Iraqi Prime Minister Haider al-Abadi has approved requests from ‘Liwaa’ Ansaar Al-Marji’yah‘ to infiltrate 30km into Syrian territory, under the pretext of “fighting against ISIS”. This comes amidst the battle for Mosul coming to an end in which Iraqi forces backed by Shia militia have left utter carnage and devastation in the city.
In a report by Der Spiegel magazine titled ‘Not Heroes, But Monsters’, the country’s elite US-backed military was accused of indiscriminate murder, torture and rape with at least one nightly intrusion monitored by a US drone, flying over the city. The ‘liberators’ are reported to have boasted about torture techniques learned from the Americans, “which included cutting the victim with a knife behind the ear”. Analysts have argued that the crimes perpetrated by the formal ‘Emergency Response Division’ are dwarfed in comparison to those committed by unregulated sectarian militia with reporting from the city extremely restricted. The US-led coalition has admitted to almost 500 civilian casualties, with more than 100 women and children killed in a single US attack on Mosul’s al-Jadida district last March. Independent monitors have put the figure at closer to 4000 since the unruly bombing campaign began in 2014.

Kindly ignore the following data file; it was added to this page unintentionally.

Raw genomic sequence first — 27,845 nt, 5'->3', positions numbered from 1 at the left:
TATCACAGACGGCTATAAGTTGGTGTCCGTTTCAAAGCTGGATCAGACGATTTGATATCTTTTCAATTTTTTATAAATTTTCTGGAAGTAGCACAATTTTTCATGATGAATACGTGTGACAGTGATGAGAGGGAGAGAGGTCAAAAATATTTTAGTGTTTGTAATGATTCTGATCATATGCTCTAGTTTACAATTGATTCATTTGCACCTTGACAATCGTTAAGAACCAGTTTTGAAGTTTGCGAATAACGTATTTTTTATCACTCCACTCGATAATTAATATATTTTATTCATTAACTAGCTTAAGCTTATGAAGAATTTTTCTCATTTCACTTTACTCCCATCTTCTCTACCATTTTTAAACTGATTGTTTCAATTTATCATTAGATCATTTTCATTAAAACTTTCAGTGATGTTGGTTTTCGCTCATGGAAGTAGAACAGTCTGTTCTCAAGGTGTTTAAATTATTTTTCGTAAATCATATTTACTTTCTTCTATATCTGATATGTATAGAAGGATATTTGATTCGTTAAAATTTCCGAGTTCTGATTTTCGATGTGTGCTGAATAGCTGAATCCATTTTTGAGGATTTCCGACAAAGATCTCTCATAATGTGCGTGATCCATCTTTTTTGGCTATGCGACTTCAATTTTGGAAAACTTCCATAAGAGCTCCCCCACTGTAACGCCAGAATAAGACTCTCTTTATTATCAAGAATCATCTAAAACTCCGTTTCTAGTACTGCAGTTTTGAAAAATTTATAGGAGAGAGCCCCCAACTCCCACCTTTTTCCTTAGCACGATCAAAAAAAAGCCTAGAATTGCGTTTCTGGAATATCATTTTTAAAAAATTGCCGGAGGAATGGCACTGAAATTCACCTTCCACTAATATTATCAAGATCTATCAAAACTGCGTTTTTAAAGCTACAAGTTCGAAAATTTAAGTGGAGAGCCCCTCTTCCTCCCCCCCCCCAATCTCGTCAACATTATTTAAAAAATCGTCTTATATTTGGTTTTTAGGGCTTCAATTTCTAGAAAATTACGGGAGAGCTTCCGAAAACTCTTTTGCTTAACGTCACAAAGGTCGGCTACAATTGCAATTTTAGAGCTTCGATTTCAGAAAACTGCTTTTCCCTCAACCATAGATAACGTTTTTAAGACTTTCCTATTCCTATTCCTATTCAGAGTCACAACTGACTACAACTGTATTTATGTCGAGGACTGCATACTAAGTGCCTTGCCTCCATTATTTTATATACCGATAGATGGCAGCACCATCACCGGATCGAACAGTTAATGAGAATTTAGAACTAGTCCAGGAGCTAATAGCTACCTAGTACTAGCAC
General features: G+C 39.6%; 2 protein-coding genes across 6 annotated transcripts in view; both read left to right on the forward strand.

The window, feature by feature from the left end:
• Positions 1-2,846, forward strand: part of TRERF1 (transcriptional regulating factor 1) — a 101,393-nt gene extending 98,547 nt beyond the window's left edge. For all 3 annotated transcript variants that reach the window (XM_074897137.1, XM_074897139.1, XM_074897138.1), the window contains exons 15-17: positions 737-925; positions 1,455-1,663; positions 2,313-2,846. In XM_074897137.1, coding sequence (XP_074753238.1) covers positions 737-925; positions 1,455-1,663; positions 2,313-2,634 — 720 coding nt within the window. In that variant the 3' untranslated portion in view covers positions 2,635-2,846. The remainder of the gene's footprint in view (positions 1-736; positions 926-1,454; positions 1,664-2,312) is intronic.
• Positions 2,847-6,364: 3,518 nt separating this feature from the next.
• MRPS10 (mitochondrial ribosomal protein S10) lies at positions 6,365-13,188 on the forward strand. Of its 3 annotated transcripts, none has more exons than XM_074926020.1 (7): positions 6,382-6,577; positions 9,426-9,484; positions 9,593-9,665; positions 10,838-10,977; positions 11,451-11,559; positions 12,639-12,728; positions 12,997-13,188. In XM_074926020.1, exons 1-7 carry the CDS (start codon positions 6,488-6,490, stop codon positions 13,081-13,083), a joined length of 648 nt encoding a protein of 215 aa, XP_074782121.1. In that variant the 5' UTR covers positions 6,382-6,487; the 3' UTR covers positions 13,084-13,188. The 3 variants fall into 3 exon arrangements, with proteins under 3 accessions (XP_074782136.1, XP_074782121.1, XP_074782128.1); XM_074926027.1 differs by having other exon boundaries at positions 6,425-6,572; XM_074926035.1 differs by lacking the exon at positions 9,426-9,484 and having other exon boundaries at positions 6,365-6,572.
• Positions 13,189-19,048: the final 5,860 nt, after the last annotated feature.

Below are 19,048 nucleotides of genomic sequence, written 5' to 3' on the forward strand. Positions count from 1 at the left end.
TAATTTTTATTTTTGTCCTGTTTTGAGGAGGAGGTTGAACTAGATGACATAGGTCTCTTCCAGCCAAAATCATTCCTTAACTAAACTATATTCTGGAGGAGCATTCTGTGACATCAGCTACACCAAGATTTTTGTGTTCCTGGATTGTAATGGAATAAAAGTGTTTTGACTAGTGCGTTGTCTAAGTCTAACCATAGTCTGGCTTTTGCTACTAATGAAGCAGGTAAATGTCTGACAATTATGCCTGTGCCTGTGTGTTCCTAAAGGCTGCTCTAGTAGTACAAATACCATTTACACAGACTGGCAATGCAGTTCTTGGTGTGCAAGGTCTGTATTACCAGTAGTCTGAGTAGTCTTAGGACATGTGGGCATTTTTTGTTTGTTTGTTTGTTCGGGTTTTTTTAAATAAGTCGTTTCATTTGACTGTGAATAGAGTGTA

Al-Abadi’s approval, according to some observers reveals the primary impetus behind the ‘liberation’ of Mosul from ISIS, namely to facilitate a military corridor into Syrian territory, reinforcing sectarian strongholds and displacing Sunni residents. The militia, backed by Iran mentioned in its request to Al-Abadi that it is “part of the Hashd (‘Popular Mobilisation’) that works under the Iraqi Government, whilst the Baghdad Government is part of the International Coalition against Daesh (ISIS), which justifies Ansaar Al-Marji’yah’s request to pursue militants wherever they are.”
In the past few weeks, the ‘Popular Mobilisation’, now west of Mosul is around 80km from Iraq’s border with Syria, with the remaining area separating it from territories controlled by Syrian forces loyal to Bashar Al-Assad, the latter now advancing eastwards towards Iraq.